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The standoff between Bong Joon-ho and Harvey Weinstein over the U.S. cut of Snowpiercer had all the hallmarks of a scene the director might shoot himself. High drama. The Korean auteur versus the bullish American. Philosophical questions of artistic integrity in the time of mass consumption. Gallows humor.
Snowpiercer is a unique hybrid. It looks like a slick Hollywood action movie with revolutionary themes, depicting a class rebellion set in a sci-fi dystopia led by none other than Captain America himself, Chris Evans. But despite its blockbuster appeal, Snowpiercer languished in limbo in the U.S. The Weinstein Company bought the distribution rights in 2012, but instead of giving the film an immediate release date, Weinstein demanded changes. He wanted to cut 25 minutes. He wanted more action, “more Chris Evans.”
“It was a doomed encounter,” Bong tells me over breakfast one morning in Los Angeles. “I’m someone who until that point had only ever released the ‘director’s cut’ of my films. I’ve never done an edit I didn’t want to do.” And yet, he says, “Weinstein’s nickname is ‘Harvey Scissorhands,’ and he took such pride in his edit of the film. I am so proud of my edit!” Bong is a commanding presence, six feet tall and honey-bear shaped. He’s a mesmeric storyteller with killer comic timing, and he does a bombastic Weinstein impression — all hot air and hand gestures — punctuated by his wild, authorial hair.
Bong remembers one fateful meeting in Tribeca when he and Weinstein watched the movie together. “Wow, you are a genius,” he would say. “Let’s cut out the dialogue.”
Bong was at a loss: Cutting 25 minutes felt like taking out a major organ. Without the dialogue, the movie became incoherent; character motivation made no sense. That day, he managed to save one scene, the moment when a train guard guts a fish in front of the rebels as a show of intimidation. Bong and his cinematographer loved that shot. “Harvey hated it. Why fish? We need action!” Bong remembers. “I had a headache in that moment: What do I do? So suddenly, I said, ‘Harvey, this shot means something to me.’ ”
“Oh, Bong? What?” Bong-as-Harvey booms.
“It’s something personal,” Bong replies. “My father was a fisherman. I’m dedicating this shot to my father.”
Weinstein relents immediately: “You should have said something earlier, Bong! Family is the most important. You have the shot.”
“I said, ‘Thank you,’” Bong says, laughing. “It was a fucking lie. My father was not a fisherman.”
Still, the disagreement dragged on for months. Weinstein showed his edit to a test audience of about 250 in Paramus, New Jersey, at a giant multiplex that reminded Bong of Kevin Smith’s Mallrats. Bong thought for sure the reaction scores would vindicate him. And indeed, with so much of the dialogue excised, viewers felt lost and gave the film low marks. “On the inside, I was happy that the scores were bad,” he says. “But Weinstein comes out and goes, ‘Bong! Yeah, the score is very bad. Let’s cut out more.’”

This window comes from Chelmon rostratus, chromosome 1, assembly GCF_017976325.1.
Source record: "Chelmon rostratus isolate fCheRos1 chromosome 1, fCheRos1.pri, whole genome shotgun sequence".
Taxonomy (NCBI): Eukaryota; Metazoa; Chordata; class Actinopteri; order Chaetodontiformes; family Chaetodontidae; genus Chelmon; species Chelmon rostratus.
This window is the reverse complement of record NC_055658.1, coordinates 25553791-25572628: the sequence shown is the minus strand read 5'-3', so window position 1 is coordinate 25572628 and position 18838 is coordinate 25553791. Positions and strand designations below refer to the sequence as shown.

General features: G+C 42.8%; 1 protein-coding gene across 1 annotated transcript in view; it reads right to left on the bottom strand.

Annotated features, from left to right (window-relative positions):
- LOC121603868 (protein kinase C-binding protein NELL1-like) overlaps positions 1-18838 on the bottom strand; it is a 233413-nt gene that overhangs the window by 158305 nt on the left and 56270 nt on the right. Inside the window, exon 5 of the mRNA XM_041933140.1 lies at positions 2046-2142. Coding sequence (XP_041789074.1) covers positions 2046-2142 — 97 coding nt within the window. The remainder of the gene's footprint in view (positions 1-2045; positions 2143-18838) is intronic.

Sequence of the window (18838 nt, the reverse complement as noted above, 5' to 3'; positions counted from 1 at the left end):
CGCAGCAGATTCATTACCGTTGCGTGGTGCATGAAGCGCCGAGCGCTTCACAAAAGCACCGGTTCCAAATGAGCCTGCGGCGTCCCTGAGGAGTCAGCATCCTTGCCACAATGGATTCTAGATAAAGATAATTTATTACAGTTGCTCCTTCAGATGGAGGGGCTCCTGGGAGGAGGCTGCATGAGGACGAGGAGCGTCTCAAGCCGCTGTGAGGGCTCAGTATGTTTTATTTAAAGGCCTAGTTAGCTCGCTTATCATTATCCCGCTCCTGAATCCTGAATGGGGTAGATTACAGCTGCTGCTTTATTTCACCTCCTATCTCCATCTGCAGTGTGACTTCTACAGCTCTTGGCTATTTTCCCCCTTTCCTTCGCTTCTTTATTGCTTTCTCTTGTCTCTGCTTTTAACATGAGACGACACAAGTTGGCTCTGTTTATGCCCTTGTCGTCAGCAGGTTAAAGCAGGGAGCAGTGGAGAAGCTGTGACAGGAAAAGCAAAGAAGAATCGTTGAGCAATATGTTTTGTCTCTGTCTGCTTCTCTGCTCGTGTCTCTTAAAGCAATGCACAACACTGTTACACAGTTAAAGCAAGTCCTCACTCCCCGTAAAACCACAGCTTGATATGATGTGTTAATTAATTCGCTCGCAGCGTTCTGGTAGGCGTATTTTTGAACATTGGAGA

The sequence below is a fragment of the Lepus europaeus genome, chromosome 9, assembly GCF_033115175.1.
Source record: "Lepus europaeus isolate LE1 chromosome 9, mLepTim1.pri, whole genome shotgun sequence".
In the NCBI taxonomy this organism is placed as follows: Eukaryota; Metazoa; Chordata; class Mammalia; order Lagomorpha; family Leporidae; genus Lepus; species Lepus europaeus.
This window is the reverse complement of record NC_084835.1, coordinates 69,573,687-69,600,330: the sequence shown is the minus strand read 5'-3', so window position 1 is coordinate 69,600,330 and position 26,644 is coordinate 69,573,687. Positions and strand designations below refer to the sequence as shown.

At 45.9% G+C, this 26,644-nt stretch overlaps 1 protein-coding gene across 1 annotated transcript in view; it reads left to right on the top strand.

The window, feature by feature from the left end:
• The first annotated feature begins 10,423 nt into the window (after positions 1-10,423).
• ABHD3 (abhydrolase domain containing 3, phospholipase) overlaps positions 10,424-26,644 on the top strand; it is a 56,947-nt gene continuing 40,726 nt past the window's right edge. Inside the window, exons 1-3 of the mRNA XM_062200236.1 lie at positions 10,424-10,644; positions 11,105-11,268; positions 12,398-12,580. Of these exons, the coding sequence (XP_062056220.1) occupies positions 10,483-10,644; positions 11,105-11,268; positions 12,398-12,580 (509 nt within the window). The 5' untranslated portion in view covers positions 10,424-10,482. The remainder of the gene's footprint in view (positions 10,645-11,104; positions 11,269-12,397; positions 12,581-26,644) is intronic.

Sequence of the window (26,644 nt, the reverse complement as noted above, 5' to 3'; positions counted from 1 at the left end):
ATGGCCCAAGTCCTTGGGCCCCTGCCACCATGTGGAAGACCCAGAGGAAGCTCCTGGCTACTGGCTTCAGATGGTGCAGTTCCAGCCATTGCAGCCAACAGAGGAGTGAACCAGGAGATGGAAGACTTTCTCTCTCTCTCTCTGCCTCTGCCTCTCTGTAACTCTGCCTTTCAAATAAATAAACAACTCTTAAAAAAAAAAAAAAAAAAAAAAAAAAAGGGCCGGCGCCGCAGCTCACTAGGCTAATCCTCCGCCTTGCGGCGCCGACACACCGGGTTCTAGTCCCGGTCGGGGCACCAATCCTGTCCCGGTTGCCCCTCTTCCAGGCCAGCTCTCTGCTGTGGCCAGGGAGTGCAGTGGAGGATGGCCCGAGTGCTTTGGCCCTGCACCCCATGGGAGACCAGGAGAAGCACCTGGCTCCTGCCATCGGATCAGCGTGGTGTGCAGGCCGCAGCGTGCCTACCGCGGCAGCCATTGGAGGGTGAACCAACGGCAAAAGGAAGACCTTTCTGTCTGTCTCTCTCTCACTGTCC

“The whole thing was like a black comedy,” he continues. “If this was someone else’s movie and you were making a documentary of the situation, it would be really funny. Unfortunately, it was my movie.”
If it had come down to it, and Weinstein’s cut been released, Bong says he would have taken his name off the movie. But eventually the director prevailed. The distribution contract allowed him to show the original version to another test audience in Pasadena, California, where it played to much higher scores. Meanwhile, news of the conflict had leaked to the press, rallying cinephiles and the film’s stars, including John Hurt and Tilda Swinton, who wanted to see Bong’s version preserved. Weinstein backed down with a compromise: He kicked the movie down to the company’s independent arm, Radius. Instead of a wide release, it got a limited one. “Maybe for [Weinstein], it was some kind of punishment to a filmmaker who doesn’t do what he wants,” says Bong. “But for me, we were all very happy. Yeah! Director’s cut!”
To a viewer familiar with Bong’s work, the metatext in the conflict is unmistakable. His films often center on underdogs fighting against authoritarian forces. In his 2006 breakout movie, The Host, a bickering Korean family finds itself battling a giant river monster born of American malfeasance: A U.S. military official orders a Korean lackey to pour hundreds of bottles of formaldehyde directly down the drain (an actual incident that occurred in Seoul in 2000), thereby creating a beast that terrorizes the city of Seoul (that part didn’t happen). The movie is an obvious metaphor for the global superpower that has often bullied and eaten up smaller countries like Korea.
In Okja, Bong’s follow-up to Snowpiercer, the protagonist is a young Korean girl from the countryside trying to save her pet super-pig from the grip of a multinational corporation. Bong slipped in an inside joke about the whole Weinstein ordeal, setting the final slaughterhouse scene in Paramus. After all, he felt a little like Okja, the titular pig, going from Korea to New York only to get dragged all the way to Paramus in order to get sliced and diced for mass consumption. But as the story would have it, both the pig and the movie survived intact.